If you do have occasion to give critical feedback, make it very clear what your motives are. People get really suspicious and defensive when criticized, so make it very clear that you're not looking for anything, or even trying to gain moral superiority out of it.
Finally, stressing your own mistakes and personal experience goes a long way towards not making feedback hurt. When a person hears they're doing something wrong, they don't like it and typically don't react well. But if you stress that you used to do it that way, understand why, but then you changed - it might be a little more palatable.
Still, you probably don't want to give critical feedback very often if ever - it almost never works. But you do want to get it! So, show people that their critical feedback won't be lost on you - you'll take advice into consideration, put into action quickly, and be very gracious for receiving it.
what if, you have a former boss who asks you what you think of her current team because she purportedly values the accuracy of your evaluation and your experience, but can't take feedback that is less than glowing, even if you frame it in the context of what is missing and how that may be overcome?
i mean, i don't usually give ANY feedback except to people i trust, respect and think they can actually take it, because there's no point giving feedback that is not taken, or giving feedback to people who are more interested in whether it reflects well on them rather than the accuracy and usefulness of the content. unlike cassandra, i'm perfectly capable of getting out of Troy and letting it burn, once it's clear no one's listening. but i used to be frank with her when i was in her team. now the paradox is that she is asking me for the same type of feedback as she used to as though i'm still part of the team, but at the same time takes offence at the same frank words that i had always used before.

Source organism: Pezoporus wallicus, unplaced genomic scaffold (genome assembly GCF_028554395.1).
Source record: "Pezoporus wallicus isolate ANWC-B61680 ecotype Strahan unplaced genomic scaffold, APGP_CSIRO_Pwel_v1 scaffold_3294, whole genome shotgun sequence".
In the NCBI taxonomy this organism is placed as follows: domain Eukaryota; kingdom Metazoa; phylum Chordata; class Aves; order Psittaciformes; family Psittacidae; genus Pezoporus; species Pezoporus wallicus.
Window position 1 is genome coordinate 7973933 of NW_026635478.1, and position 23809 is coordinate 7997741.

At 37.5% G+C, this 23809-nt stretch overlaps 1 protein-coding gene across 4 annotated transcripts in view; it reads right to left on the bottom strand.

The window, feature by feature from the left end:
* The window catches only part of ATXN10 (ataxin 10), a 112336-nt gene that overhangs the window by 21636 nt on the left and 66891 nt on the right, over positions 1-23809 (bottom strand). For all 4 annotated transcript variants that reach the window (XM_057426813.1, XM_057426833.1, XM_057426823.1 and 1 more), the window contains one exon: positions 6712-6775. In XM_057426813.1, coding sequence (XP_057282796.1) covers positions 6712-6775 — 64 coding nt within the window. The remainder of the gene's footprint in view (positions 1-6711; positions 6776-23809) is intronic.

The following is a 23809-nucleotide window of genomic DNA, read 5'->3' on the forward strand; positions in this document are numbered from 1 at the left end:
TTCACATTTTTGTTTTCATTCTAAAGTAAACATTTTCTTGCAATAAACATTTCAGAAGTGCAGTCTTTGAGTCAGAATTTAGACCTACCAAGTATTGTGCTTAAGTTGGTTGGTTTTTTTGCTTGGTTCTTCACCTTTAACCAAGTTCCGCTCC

the only time i ever get in trouble at work, is when i actually reply when someone asks what i think about something. i never have any problems about actual work and in fact, am best practice. you're not supposed to say "the contract is not going to work because the structure does not reward good performance", you're supposed to say "the contract's the best things anyone on earth has ever thought of and we're all so excited". you're not supposed to say, even if you can justify it, "the team is at a weak position due to vacancies and maternity leave. you are relying on one person who is very new. you should give additional attention to him and coach him on initiating and his own learning, because i think he finds it hard to tell you he is overwhelmed." you're supposed to say "everyone on your team is wonderful. they don't need any help except on these few things which will make them even more wonderful." i really don't know why i continue to say the things that get me in trouble. maybe i'm a sucker for punishment.